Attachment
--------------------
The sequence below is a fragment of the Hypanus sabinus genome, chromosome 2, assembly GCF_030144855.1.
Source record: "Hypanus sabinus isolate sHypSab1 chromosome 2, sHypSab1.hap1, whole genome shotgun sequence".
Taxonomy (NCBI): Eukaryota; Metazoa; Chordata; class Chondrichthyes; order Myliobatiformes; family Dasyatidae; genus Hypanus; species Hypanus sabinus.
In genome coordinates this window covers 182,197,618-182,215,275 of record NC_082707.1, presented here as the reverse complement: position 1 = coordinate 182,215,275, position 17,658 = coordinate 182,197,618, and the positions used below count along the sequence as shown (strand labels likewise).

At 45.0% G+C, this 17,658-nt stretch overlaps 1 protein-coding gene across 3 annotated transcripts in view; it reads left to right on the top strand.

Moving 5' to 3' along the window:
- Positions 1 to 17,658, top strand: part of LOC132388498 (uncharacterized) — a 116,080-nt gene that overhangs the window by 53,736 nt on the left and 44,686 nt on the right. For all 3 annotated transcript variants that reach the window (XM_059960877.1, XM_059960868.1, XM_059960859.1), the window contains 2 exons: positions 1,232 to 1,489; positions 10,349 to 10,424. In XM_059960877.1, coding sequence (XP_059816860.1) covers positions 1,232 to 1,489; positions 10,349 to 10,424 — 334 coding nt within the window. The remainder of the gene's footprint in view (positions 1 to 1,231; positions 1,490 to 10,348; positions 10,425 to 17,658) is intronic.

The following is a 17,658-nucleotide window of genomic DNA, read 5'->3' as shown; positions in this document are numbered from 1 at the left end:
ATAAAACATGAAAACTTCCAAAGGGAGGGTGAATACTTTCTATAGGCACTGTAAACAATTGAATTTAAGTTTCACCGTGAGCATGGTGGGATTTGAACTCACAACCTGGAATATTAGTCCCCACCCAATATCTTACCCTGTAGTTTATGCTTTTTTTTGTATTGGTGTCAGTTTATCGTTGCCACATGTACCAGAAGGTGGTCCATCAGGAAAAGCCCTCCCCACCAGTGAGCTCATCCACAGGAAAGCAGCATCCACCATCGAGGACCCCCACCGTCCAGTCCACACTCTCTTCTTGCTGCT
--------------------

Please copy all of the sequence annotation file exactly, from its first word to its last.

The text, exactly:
The sequence below is a fragment of the Hypanus sabinus genome, chromosome 2, assembly GCF_030144855.1.
Source record: "Hypanus sabinus isolate sHypSab1 chromosome 2, sHypSab1.hap1, whole genome shotgun sequence".
Taxonomy (NCBI): Eukaryota; Metazoa; Chordata; class Chondrichthyes; order Myliobatiformes; family Dasyatidae; genus Hypanus; species Hypanus sabinus.
In genome coordinates this window covers 182,197,618-182,215,275 of record NC_082707.1, presented here as the reverse complement: position 1 = coordinate 182,215,275, position 17,658 = coordinate 182,197,618, and the positions used below count along the sequence as shown (strand labels likewise).

At 45.0% G+C, this 17,658-nt stretch overlaps 1 protein-coding gene across 3 annotated transcripts in view; it reads left to right on the top strand.

Moving 5' to 3' along the window:
- Positions 1 to 17,658, top strand: part of LOC132388498 (uncharacterized) — a 116,080-nt gene that overhangs the window by 53,736 nt on the left and 44,686 nt on the right. For all 3 annotated transcript variants that reach the window (XM_059960877.1, XM_059960868.1, XM_059960859.1), the window contains 2 exons: positions 1,232 to 1,489; positions 10,349 to 10,424. In XM_059960877.1, coding sequence (XP_059816860.1) covers positions 1,232 to 1,489; positions 10,349 to 10,424 — 334 coding nt within the window. The remainder of the gene's footprint in view (positions 1 to 1,231; positions 1,490 to 10,348; positions 10,425 to 17,658) is intronic.

The following is a 17,658-nucleotide window of genomic DNA, read 5'->3' as shown; positions in this document are numbered from 1 at the left end:
ATAAAACATGAAAACTTCCAAAGGGAGGGTGAATACTTTCTATAGGCACTGTAAACAATTGAATTTAAGTTTCACCGTGAGCATGGTGGGATTTGAACTCACAACCTGGAATATTAGTCCCCACCCAATATCTTACCCTGTAGTTTATGCTTTTTTTTGTATTGGTGTCAGTTTATCGTTGCCACATGTACCAGAAGGTGGTCCATCAGGAAAAGCCCTCCCCACCAGTGAGCTCATCCACAGGAAAGCAGCATCCACCATCGAGGACCCCCACCGTCCAGTCCACACTCTCTTCTTGCTGCT